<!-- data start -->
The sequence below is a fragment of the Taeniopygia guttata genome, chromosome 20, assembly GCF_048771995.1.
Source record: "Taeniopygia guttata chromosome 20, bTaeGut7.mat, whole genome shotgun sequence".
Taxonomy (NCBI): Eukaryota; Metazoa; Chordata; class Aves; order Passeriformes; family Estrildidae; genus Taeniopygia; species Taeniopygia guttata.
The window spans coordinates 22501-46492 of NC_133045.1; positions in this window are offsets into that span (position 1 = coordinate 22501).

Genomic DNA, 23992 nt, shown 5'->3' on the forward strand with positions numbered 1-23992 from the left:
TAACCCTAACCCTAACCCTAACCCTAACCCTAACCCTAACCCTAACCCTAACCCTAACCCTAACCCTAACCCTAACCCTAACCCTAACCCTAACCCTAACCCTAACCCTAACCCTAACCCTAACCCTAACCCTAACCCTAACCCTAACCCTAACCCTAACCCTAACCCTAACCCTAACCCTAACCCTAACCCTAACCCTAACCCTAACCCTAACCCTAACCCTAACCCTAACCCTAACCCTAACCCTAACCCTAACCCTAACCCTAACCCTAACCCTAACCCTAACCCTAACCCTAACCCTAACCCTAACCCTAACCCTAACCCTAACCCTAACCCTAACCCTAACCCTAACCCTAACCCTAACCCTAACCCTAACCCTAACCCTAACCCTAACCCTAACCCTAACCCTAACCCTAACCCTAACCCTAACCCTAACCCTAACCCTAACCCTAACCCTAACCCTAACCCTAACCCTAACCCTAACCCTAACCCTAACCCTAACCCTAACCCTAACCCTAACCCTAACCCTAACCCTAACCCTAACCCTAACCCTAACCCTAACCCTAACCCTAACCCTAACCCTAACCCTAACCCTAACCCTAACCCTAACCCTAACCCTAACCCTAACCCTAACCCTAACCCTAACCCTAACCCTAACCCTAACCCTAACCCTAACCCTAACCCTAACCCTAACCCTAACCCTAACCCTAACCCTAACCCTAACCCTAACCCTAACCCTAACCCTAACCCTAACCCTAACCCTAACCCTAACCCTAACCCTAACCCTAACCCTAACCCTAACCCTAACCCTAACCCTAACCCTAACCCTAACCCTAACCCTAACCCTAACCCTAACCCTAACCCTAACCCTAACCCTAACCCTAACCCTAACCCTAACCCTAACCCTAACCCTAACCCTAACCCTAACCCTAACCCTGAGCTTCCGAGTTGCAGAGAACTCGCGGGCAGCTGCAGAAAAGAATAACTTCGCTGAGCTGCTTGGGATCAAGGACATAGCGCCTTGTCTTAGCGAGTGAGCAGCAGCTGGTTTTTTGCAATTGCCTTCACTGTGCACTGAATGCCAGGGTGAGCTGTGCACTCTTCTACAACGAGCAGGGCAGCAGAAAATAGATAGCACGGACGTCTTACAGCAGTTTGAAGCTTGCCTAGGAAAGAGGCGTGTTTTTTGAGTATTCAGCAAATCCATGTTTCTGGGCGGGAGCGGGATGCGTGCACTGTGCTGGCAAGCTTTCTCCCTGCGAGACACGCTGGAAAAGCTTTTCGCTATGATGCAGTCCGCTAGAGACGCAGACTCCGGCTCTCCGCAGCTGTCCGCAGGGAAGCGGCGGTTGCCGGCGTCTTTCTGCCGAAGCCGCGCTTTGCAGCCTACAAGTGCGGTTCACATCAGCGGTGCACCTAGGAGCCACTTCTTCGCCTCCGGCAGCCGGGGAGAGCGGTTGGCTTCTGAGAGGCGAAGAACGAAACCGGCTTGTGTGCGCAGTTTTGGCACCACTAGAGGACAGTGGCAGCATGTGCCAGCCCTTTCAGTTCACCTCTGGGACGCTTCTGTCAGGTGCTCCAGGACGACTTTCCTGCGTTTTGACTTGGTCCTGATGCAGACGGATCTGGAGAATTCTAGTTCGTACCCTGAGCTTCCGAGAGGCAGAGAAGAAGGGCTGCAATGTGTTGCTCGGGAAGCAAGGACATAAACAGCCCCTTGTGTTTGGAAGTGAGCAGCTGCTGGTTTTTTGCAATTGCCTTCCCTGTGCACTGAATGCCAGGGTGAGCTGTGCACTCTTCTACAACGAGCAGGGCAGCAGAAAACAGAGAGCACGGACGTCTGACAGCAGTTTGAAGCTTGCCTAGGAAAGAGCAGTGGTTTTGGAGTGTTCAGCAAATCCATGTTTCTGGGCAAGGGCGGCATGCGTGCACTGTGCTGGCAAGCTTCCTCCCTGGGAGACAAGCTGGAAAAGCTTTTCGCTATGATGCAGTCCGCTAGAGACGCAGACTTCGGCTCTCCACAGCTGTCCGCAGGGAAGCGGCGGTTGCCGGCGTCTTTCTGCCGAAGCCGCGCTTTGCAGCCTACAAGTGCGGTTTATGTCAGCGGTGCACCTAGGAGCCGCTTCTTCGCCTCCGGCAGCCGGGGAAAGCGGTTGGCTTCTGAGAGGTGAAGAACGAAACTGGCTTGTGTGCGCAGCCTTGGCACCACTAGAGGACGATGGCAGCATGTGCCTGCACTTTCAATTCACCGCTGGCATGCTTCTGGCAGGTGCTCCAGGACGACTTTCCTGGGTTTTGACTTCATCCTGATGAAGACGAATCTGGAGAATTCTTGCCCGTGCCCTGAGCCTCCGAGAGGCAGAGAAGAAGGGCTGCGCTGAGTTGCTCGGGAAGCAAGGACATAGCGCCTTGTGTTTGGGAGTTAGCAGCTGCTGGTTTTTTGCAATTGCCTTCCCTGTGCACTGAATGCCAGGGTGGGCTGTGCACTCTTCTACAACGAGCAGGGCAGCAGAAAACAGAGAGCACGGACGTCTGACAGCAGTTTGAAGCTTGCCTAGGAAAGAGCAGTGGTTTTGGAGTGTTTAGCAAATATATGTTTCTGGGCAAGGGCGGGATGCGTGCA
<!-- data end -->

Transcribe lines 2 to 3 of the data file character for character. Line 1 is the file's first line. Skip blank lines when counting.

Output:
Source record: "Taeniopygia guttata chromosome 20, bTaeGut7.mat, whole genome shotgun sequence".
Taxonomy (NCBI): Eukaryota; Metazoa; Chordata; class Aves; order Passeriformes; family Estrildidae; genus Taeniopygia; species Taeniopygia guttata.